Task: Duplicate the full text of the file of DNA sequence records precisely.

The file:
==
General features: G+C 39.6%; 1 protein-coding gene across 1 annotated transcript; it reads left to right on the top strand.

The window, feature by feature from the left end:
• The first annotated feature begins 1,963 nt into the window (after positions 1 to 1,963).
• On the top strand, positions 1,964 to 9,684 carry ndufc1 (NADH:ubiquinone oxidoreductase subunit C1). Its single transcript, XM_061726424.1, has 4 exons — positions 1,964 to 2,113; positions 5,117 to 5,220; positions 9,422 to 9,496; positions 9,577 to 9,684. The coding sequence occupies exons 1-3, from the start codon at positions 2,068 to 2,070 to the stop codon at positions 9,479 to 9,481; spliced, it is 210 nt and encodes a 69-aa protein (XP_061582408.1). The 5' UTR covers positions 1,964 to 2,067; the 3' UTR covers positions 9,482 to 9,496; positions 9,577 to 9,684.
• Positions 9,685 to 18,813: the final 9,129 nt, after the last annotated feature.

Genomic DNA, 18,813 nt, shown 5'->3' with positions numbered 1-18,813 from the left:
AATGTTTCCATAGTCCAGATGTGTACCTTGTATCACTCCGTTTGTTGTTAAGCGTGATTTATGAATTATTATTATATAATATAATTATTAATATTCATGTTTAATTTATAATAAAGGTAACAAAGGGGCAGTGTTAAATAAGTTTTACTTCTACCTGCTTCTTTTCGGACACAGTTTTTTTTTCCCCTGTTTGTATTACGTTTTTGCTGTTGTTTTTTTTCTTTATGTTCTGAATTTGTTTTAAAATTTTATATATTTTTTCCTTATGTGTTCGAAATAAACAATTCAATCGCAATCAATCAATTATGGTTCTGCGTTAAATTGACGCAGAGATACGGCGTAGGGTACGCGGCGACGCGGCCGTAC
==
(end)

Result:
General features: G+C 39.6%; 1 protein-coding gene across 1 annotated transcript; it reads left to right on the top strand.

The window, feature by feature from the left end:
• The first annotated feature begins 1,963 nt into the window (after positions 1 to 1,963).
• On the top strand, positions 1,964 to 9,684 carry ndufc1 (NADH:ubiquinone oxidoreductase subunit C1). Its single transcript, XM_061726424.1, has 4 exons — positions 1,964 to 2,113; positions 5,117 to 5,220; positions 9,422 to 9,496; positions 9,577 to 9,684. The coding sequence occupies exons 1-3, from the start codon at positions 2,068 to 2,070 to the stop codon at positions 9,479 to 9,481; spliced, it is 210 nt and encodes a 69-aa protein (XP_061582408.1). The 5' UTR covers positions 1,964 to 2,067; the 3' UTR covers positions 9,482 to 9,496; positions 9,577 to 9,684.
• Positions 9,685 to 18,813: the final 9,129 nt, after the last annotated feature.

Genomic DNA, 18,813 nt, shown 5'->3' with positions numbered 1-18,813 from the left:
AATGTTTCCATAGTCCAGATGTGTACCTTGTATCACTCCGTTTGTTGTTAAGCGTGATTTATGAATTATTATTATATAATATAATTATTAATATTCATGTTTAATTTATAATAAAGGTAACAAAGGGGCAGTGTTAAATAAGTTTTACTTCTACCTGCTTCTTTTCGGACACAGTTTTTTTTTCCCCTGTTTGTATTACGTTTTTGCTGTTGTTTTTTTTCTTTATGTTCTGAATTTGTTTTAAAATTTTATATATTTTTTCCTTATGTGTTCGAAATAAACAATTCAATCGCAATCAATCAATTATGGTTCTGCGTTAAATTGACGCAGAGATACGGCGTAGGGTACGCGGCGACGCGGCCGTAC